Dabbling in watercolour

I have begun Watercolour for Beginners classes at the WEA and, on the way, I walk through the Botanic Gardens looking for shapes and colours I might try to paint. The autumn colours are glorious and some of the vistas are grand. Others parts of the Gardens are more down-to-earth, so to speak, such as the shed in the Curator’s Garden.

I already had watercolour paints and a how-to book. My brushes weren’t the best, however, but I found a cheap set at The Warehouse after the first class and had fun using them today.

My efforts so far are a little disappointing, but I’m not too worried because I’m enjoying myself. The class is small and our talents are on a spectrum…continuum…sliding scale… My efforts today looked like something you’d find in a petrie dish.

I’ve been hoping in vain for the inspiration which led to my purchase of watercolour paints in the first place. Never mind, the techniques are interesting to experiment with.

I did some homework after the second class today. First, I wet the paper and attempted a ‘variegated wash’ like the one in the book. Instead, it morphed into a sort of memory of my train trip from Lisbon to Ēvora in 2018 (see post ‘Corker!’ June 2018) when I was enthralled by the acres of cork trees.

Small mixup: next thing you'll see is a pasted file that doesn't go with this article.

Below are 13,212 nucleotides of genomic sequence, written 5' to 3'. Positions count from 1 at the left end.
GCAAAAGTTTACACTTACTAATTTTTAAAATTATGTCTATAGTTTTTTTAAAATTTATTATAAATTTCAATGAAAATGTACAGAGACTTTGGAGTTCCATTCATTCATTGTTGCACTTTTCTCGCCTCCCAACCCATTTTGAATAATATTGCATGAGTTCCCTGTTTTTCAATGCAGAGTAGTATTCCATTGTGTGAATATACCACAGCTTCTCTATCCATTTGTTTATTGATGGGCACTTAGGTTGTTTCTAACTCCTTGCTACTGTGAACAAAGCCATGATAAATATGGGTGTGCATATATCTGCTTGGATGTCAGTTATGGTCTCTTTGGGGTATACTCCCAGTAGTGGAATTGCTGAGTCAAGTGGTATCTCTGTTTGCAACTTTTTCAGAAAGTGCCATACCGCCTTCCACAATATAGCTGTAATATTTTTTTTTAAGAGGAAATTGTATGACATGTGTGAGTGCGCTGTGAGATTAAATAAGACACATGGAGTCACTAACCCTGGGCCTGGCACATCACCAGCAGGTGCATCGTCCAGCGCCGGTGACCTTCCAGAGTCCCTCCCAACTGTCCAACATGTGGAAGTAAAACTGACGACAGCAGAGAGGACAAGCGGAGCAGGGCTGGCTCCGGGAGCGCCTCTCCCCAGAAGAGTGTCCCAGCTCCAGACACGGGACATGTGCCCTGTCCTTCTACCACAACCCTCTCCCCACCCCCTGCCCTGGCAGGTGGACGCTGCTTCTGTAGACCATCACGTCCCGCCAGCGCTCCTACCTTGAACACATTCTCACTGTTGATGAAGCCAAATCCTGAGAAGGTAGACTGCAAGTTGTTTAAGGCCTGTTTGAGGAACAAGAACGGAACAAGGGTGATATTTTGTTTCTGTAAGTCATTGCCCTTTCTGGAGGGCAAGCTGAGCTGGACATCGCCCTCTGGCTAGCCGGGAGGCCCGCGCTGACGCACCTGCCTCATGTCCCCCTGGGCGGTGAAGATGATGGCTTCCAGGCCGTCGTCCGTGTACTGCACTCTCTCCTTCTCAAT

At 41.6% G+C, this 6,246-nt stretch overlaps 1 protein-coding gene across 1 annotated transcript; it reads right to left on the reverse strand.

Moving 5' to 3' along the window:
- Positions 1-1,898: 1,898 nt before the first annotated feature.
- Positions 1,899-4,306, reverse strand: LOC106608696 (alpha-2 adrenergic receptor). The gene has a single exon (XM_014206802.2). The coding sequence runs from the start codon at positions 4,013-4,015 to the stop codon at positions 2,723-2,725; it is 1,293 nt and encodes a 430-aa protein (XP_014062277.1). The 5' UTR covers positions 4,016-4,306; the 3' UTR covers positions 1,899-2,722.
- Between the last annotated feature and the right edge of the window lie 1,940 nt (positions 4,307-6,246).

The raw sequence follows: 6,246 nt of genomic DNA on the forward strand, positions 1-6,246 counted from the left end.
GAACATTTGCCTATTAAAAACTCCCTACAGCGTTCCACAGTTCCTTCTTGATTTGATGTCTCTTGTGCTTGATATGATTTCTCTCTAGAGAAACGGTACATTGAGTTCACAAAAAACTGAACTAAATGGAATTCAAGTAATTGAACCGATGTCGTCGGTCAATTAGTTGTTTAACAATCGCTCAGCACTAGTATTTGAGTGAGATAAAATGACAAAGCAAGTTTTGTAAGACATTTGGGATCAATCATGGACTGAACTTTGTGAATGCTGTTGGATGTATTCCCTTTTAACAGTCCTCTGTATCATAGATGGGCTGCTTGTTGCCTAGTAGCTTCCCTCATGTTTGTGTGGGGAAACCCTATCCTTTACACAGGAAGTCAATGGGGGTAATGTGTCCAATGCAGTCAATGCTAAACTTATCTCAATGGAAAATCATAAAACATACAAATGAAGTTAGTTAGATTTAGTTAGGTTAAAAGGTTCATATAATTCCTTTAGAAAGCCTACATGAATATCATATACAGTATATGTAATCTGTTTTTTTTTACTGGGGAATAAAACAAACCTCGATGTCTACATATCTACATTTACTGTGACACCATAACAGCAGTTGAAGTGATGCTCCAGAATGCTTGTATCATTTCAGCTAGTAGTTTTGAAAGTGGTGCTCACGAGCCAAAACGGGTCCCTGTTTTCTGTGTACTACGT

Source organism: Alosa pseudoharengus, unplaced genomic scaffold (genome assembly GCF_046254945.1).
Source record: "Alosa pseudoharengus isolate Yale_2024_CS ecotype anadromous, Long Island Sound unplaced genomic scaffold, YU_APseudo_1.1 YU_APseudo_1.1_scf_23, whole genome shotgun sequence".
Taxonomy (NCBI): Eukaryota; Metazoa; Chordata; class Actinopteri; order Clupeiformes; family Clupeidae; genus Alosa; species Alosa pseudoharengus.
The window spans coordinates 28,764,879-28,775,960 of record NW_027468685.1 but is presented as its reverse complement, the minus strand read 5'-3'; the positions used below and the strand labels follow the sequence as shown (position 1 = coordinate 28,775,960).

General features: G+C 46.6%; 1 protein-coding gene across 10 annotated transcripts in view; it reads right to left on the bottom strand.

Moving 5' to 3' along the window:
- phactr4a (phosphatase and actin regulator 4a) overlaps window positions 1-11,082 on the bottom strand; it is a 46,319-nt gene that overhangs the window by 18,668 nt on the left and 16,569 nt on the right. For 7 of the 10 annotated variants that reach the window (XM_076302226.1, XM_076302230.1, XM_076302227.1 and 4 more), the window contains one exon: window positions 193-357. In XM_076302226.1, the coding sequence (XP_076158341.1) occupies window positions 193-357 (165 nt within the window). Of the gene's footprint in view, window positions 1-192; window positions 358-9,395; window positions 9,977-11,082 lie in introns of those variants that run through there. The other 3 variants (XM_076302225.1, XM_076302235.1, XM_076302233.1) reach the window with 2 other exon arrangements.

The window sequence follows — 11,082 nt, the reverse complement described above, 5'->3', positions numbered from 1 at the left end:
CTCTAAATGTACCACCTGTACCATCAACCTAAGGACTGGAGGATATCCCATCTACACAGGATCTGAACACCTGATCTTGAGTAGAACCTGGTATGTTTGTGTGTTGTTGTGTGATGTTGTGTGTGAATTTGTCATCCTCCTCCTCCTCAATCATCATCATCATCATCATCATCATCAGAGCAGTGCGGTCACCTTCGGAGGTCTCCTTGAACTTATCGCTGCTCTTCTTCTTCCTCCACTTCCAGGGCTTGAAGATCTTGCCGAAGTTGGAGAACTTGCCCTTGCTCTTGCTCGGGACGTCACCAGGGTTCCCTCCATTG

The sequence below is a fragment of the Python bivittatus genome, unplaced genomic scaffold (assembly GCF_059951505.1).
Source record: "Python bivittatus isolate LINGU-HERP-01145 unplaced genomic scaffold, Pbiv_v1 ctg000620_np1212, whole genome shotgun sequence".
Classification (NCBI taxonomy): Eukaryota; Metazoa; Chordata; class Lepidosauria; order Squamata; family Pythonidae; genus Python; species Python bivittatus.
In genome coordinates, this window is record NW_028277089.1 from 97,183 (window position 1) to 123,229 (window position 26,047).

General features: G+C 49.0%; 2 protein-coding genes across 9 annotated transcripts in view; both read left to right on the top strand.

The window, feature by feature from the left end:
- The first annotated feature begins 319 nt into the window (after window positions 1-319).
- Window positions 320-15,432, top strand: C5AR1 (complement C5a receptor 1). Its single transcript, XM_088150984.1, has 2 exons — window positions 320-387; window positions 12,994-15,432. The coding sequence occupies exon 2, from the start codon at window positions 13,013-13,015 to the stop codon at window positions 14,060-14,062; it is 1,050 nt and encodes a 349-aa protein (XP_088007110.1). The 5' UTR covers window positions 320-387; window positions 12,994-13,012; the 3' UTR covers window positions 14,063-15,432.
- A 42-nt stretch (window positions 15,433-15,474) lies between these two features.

A much-loved childhood book was The Story of Ferdinand by Munro Leaf, illustrated by Robert Lawson, about a little Spanish bull who did not want to fight in the bull ring. Instead, he liked to sit under his favourite tree and smell the flowers.

His favourite tree was a cork tree. Can’t you tell!

There is a cork tree in the Botanic Gardens which I make a point of visiting, giving it a pat on its warm, textured bark.

Quercus suber

Am I ready for the ‘Monochromatic tonal value scale and 3D modelling’ which is the topic for our next class? The Gardens may be my muse after all and I’ll be perfectly content within my limitations, like Ferdinand.

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